Two wonderful women stopped to try to help, as did a man with a pickup truck. They picked me up and the man put my bike in the back of his truck and drove me across the street to a picnic shelter so I wouldn't have to wait for my husband in the sun. Bill arrived and was more than a little irritated with me as he thought I was riding to the Christ Outpatient facility in Montgomery (four miles) and not all the way to Mason (15 miles on the road). I was bruised and the pain was pretty significant, but that is to be expected.

Unfortunately (or fortunately) I had to tell my lovely daughter, Liz, about the fall because we had tentatively planned to go to Columbus on Sunday. She called my oncologist's office to tell them of my fall. The next thing you know, I get a call advising me to go to an Urgent Care because I take blood thinners. The doctor at the Urgent Care wanted me to go to the ER because he felt a CT scan of my brain was in order. Otherwise, I could have an undetected brain bleed. (I was wearing a helmet). All tests came back negative. It was just going to take time for me to heal, and boy has this past week been a week of pain and healing.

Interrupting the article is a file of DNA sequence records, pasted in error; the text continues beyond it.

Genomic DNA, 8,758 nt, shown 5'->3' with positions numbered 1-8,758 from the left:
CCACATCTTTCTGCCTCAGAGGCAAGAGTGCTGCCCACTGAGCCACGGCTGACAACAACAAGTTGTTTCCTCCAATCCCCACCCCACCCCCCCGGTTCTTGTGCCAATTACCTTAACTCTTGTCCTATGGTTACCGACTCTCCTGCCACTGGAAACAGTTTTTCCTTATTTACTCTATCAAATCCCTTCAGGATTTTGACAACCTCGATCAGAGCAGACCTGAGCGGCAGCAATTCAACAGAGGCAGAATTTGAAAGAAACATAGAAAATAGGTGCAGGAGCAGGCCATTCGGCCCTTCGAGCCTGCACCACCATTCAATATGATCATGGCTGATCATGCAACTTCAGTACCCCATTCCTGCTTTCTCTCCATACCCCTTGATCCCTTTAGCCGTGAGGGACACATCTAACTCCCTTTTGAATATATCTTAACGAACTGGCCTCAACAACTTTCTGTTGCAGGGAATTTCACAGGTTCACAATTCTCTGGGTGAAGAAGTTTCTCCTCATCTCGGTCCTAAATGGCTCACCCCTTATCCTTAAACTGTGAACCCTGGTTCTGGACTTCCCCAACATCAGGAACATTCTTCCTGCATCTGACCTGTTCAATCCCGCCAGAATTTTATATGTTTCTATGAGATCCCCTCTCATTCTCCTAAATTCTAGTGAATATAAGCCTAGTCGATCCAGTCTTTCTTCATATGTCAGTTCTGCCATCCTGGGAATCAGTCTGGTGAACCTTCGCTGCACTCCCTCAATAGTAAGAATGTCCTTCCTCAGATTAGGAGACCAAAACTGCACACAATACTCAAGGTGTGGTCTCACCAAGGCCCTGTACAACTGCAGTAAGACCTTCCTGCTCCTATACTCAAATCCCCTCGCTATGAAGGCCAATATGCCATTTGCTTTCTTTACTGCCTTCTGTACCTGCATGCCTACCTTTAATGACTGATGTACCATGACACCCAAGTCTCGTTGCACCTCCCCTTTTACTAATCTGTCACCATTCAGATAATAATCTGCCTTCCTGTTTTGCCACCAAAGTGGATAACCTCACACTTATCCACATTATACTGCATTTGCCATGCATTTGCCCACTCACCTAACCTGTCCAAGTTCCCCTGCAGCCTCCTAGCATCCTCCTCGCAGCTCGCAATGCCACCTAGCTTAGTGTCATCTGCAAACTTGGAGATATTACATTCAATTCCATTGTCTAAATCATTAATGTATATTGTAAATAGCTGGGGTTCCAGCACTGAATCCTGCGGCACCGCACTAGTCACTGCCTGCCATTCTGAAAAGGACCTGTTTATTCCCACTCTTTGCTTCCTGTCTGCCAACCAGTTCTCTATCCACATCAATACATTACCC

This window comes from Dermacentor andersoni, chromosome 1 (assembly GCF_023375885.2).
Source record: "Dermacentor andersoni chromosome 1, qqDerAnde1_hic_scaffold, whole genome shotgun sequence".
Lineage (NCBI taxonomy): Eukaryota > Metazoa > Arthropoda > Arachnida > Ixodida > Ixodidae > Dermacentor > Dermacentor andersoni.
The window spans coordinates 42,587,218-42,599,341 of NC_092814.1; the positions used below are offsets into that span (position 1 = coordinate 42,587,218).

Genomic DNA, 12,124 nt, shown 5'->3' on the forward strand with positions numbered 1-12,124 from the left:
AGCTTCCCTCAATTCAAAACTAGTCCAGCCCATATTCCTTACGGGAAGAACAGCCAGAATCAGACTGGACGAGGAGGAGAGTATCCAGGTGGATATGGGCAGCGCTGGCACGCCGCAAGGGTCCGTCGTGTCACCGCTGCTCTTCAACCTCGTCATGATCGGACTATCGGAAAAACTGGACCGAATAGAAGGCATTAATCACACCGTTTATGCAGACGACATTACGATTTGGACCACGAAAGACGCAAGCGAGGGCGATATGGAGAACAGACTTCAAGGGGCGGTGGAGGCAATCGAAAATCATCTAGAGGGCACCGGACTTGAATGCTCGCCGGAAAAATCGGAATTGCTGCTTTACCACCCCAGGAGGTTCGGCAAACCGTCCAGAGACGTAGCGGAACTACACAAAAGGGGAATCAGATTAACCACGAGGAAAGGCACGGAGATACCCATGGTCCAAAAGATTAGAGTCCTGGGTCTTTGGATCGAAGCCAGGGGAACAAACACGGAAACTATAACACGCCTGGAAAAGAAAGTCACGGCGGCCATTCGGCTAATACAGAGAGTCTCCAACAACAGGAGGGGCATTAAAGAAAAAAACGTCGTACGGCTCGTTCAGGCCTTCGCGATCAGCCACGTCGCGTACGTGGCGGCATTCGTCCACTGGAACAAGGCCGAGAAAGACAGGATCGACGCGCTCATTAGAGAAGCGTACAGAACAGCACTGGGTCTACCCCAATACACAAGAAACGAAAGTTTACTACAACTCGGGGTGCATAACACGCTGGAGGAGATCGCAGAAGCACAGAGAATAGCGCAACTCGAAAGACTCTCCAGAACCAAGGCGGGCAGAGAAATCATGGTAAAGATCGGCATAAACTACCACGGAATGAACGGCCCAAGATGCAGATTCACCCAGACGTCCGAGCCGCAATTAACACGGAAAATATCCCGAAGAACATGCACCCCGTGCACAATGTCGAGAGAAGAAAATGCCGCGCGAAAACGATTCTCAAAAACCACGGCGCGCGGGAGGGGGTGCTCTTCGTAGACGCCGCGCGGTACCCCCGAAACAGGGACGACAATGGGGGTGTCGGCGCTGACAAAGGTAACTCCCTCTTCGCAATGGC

Once again, I was advised NOT to ride my bike. So the question is, am I stubborn or stupid?

But wait -- there's more. Read Part II for an update on my cancer journey.

Note: I've mentioned before that writing this blog is therapeutic for me. I really appreciate all of you who are on this journey with me. Thank you. It means a lot to me.


Sunday, July 17, 2022

July 17th - The 100th Anniversary of My Mom's Birth


It's been a tough day!

I'll be honest. I've been on the verge of tears all day. It's my Mom's birthday anniversary. She would have been 100 years old. We were really close my whole life, and today I miss her. I wish I had been able to talk to her more about her cancer experience. She always seemed to take it in stride.